ASSUMPTIONS in the Human Sciences
Traits and Capacities we all* have in common.
Machiavelli (1469)- lazy and corrupt

Hobbes (1588)- fearful, need for society, stability

Locke (1632)- Tabula rasa- blank slate- shaped by experience

Rousseau (1712)- solitary peaceful, the 'noble savage'

Pinker (1954)- human nature is built in- it is what allows us to survive
Classical Model
Option A Option B
based on some criterion best option is chosen
Social Intuitionist Model
Option A Option B
intuition,imagination, emotion, reason
'feels right'
and then we develop our reasons
Which of these options would you prefer?

• Option A: Receive 200 dollars cash

• Option B: Play a game where you have 1/5 probability of receiving 1200 dollars
Risk-Averse Heuristic
We tend to be risk-averse in situations where we are presented with a gain.
Which of these would you prefer?

• Option A: Pay 200 dollars cash fine

• Option B: 1/5 probability of paying 1200 dollars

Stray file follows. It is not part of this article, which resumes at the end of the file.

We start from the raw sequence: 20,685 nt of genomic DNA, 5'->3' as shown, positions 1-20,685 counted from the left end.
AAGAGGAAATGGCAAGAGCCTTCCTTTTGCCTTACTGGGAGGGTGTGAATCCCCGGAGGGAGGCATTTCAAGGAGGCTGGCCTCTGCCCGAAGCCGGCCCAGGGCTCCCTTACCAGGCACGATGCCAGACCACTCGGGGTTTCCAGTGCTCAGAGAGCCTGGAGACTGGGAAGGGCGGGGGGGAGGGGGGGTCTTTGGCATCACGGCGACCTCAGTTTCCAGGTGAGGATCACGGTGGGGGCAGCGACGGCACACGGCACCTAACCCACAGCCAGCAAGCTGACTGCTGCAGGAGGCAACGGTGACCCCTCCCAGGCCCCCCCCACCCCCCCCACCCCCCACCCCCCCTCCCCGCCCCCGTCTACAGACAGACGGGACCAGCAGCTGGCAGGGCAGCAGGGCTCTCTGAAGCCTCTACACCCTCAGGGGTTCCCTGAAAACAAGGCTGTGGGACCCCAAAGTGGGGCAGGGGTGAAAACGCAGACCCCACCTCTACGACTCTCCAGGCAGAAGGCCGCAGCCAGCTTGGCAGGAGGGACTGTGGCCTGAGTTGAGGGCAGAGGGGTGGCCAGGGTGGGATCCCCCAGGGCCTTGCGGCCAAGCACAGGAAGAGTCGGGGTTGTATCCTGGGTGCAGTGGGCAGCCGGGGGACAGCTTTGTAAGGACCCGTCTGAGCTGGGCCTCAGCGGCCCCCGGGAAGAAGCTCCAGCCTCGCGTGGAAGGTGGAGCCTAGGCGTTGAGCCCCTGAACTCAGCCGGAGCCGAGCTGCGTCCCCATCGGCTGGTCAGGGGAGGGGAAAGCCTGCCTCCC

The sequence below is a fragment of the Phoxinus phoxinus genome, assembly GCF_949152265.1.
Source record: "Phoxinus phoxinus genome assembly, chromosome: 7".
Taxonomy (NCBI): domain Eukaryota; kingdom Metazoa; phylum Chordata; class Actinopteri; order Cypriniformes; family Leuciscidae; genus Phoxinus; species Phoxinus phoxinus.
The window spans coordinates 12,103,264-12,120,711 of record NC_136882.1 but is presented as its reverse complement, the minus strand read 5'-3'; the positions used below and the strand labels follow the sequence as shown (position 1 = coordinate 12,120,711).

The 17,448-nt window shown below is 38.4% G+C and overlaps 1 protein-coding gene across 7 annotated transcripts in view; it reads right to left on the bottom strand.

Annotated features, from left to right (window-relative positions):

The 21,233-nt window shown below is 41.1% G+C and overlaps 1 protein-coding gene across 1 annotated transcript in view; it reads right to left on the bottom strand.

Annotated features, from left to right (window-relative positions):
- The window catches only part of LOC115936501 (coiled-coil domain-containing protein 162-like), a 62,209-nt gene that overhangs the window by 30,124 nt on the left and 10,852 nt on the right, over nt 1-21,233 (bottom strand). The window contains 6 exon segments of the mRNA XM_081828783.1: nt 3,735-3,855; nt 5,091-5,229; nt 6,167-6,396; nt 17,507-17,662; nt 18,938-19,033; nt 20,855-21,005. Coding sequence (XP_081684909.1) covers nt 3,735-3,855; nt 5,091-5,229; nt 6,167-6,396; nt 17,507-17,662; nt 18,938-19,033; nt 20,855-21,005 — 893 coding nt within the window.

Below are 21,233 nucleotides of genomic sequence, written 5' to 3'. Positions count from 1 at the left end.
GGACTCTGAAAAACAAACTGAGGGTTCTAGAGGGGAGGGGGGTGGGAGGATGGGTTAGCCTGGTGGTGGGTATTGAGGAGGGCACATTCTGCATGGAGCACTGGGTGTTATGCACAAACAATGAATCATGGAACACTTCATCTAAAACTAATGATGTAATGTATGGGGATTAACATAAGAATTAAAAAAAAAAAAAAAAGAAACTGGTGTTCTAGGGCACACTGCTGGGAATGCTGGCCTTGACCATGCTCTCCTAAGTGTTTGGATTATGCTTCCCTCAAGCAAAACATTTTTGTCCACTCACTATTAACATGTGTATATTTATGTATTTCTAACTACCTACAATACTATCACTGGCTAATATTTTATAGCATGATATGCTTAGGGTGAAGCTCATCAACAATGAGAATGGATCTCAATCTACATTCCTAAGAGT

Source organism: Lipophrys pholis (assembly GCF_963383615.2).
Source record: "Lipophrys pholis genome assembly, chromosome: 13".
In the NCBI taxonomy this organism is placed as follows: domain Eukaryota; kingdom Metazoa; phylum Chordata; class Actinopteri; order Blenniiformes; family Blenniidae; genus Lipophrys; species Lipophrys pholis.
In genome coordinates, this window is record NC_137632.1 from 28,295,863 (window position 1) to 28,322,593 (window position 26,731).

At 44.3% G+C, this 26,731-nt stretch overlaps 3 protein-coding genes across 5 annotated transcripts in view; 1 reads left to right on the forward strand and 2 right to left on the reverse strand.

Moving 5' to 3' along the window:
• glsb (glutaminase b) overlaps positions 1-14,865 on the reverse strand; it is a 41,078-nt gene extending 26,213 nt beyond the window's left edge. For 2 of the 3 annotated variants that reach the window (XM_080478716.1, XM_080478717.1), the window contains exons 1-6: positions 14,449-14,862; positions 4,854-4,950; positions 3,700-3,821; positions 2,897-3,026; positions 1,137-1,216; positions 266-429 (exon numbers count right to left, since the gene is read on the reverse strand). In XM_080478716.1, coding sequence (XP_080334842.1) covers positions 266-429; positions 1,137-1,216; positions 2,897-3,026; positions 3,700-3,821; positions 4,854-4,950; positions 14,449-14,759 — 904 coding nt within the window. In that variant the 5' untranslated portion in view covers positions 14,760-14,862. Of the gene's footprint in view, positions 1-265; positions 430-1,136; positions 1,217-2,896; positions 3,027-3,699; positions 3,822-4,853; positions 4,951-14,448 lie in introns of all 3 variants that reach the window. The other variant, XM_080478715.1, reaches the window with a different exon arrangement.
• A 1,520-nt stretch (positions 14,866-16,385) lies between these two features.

Risk-Embracing Heuristic
We are risk-embracing when it comes to limiting losses.
"Classical economics, classical political theory, and classical ethics assume primarily that system 2 is in charge – they assume the classical model of judgement. But the work mentioned above shows that this is not what human beings are actually like. We do have a nature that is embedded in our system 1 thinking and it has a big impact on our behaviour."
"Part of who you are and what you think (if these are different) come down to your responsibility to make up your own mind about the ideas that will furnish your mind. Innovation is often exciting and open-mindedness is to be commended, but a healthy skepticism is also a fine feature of the TOK student."...equally true at some point that our personal knowledge is ours alone to accept, refine,or reject as we meet new ideas and new experiences.""
Einstein, ‘If most of us are ashamed of shabby clothes and shoddy furniture, let us be more ashamed of shabby ideas and shoddy philosophies.’


AOK: Human Sciences


Objective: develop an awareness of how individuals and communities construct knowledge and how this is critically examined
the analogy of a how the physical structure of a room limits our actions (we can only go in and through the door or windows for example; in the same way the social facts which make up our social environment constrains us – norms, values, beliefs, ideologies and so on effectively limit our choices.